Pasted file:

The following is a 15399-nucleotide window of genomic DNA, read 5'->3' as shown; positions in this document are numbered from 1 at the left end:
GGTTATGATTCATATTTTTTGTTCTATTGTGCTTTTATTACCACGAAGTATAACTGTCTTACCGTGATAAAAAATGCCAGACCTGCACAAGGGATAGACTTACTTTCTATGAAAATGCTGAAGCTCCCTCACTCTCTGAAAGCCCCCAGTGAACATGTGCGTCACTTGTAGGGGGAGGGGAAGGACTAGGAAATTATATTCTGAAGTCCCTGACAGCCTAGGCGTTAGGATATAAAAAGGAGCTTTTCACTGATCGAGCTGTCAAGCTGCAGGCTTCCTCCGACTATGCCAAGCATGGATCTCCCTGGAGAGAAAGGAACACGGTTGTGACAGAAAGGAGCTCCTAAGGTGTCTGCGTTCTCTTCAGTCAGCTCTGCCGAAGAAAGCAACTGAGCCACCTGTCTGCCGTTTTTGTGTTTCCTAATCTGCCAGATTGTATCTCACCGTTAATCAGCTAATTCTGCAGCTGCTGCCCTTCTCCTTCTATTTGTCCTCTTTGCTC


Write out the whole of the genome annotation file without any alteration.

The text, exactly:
The following is a 15399-nucleotide window of genomic DNA, read 5'->3' as shown; positions in this document are numbered from 1 at the left end:
GGTTATGATTCATATTTTTTGTTCTATTGTGCTTTTATTACCACGAAGTATAACTGTCTTACCGTGATAAAAAATGCCAGACCTGCACAAGGGATAGACTTACTTTCTATGAAAATGCTGAAGCTCCCTCACTCTCTGAAAGCCCCCAGTGAACATGTGCGTCACTTGTAGGGGGAGGGGAAGGACTAGGAAATTATATTCTGAAGTCCCTGACAGCCTAGGCGTTAGGATATAAAAAGGAGCTTTTCACTGATCGAGCTGTCAAGCTGCAGGCTTCCTCCGACTATGCCAAGCATGGATCTCCCTGGAGAGAAAGGAACACGGTTGTGACAGAAAGGAGCTCCTAAGGTGTCTGCGTTCTCTTCAGTCAGCTCTGCCGAAGAAAGCAACTGAGCCACCTGTCTGCCGTTTTTGTGTTTCCTAATCTGCCAGATTGTATCTCACCGTTAATCAGCTAATTCTGCAGCTGCTGCCCTTCTCCTTCTATTTGTCCTCTTTGCTC